Hell’s Bells it’s AC/DC: Jonathan Trew is on the Highway to Hampden

As AC/DC limber up to play Hampden Park on Sunday night, writer and founder of Glasgow Music City Tours, Jonathan Trew, goes all misty-eyed as he recalls falling for the band as a teenager.

 

Recently, a friend was ribbing me for playing Dirty Deeds Done Dirt Cheap, one of AC/DC’s earlier albums. His charges were that the lyrics had a teenager’s sense of humour; the music was basic rock ‘n’ roll and that the guitarist, Glasgow-born Angus Young, still dressed as a schoolboy at the age of 60. Guilty as charged, m’lud, but nothing to apologise for. You might not want to try and justify many of AC/DC’s more crude lyrics before, say, your Mum but the band’s absurd sense of fun and unswerving commitment to simple but effective blues rock are exactly what have made them one of the biggest bands in the world.

Growing up in a Dundee suburb in the Eighties, AC/DC represented pretty much everything that I wanted but couldn’t or shouldn’t have. This was a time when the frothy pop of Wham, Duran Duran and Kajagoogoo seemed to rule the airwaves. They all had their merits. It’s just that as a teenage boy, I was oblivious as to what they might be.

At parties, you had to at least feign interest in Careless Whispers to be in with a chance of any female interest. In my own room, I was much more interested in the defiant stomp of Hell’s Bells; the parent-baiting blitz of Problem Child or the sexual allure of You Shook Me All Night Long – a song whose subject matter intrigued precisely because I only vaguely understood what it was about.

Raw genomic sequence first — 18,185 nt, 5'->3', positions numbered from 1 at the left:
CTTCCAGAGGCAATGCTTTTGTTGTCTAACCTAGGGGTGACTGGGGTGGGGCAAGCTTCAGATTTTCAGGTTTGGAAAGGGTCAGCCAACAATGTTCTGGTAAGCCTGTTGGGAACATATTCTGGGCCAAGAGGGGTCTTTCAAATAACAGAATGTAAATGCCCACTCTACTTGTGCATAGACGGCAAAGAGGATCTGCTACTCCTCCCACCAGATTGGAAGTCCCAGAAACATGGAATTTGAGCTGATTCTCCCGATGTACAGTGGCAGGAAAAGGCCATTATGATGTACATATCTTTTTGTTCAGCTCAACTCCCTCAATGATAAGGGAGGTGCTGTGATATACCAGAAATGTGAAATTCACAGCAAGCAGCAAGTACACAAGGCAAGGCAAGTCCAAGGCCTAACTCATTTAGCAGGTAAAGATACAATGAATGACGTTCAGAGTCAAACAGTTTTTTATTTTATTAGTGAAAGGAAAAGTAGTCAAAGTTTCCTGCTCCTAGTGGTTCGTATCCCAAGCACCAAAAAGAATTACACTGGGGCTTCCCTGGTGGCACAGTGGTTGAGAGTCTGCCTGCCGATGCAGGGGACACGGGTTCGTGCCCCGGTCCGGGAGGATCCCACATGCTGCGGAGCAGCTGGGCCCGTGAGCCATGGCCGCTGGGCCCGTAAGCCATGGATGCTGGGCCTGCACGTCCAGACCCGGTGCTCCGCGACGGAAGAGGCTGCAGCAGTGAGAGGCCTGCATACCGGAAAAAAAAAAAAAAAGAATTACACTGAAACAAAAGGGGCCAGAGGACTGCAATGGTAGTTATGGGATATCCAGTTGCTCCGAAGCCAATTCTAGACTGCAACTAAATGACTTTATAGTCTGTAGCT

Motorhead and Iron Maiden offered similar forbidden thrills but without the cheeky  double or, more likely, single entendres. Motorhead’s Lemmy would never be mistaken for a ray of sunshine and, for all their Boy’s Own Adventure appeal, Iron Maiden often seemed rather earnest. AC/DC had the same swagger, the same bravado and the same tales of hell-raising bar brawls but they were usually accompanied by  a knowing wink.

For a teenage boy, it was the aural equivalent of catnip. I saw them play Edinburgh Playhouse when they were touring For Those About To Rock We Salute You. As was customary, Angus was carried into the crowd on the back of a roadie for a guitar solo. At one point, he shook his hair and showered those around him in sweat. Looking back, it’s disgusting. At the time, it was like being touched by some sort of deity.

 

Of course, no-one remains a teenager forever. Jobs, responsibilities and real relationships come along and few of them have much resonance with the world view of AC/DC songs. Live your life like an AC/DC lyric and you’ll soon be divorced and doing a ten stretch.

Not there is anything wrong with a little fantasy every now and then. The opening rush of Rocker from Dirty Deeds Done Dirt Cheap still makes my blood pump faster. My head-banging years are long gone but AC/DC’s songs will always revive that teen spirit. The Eighties tour T-shirt stopped being merely snug quite a few years back. While the flesh is spilling over, the spirit remains willing and I suspect that tens of thousands of former teenagers will feel exactly the same way when AC/DC take to the stage of Hampden on Sunday night.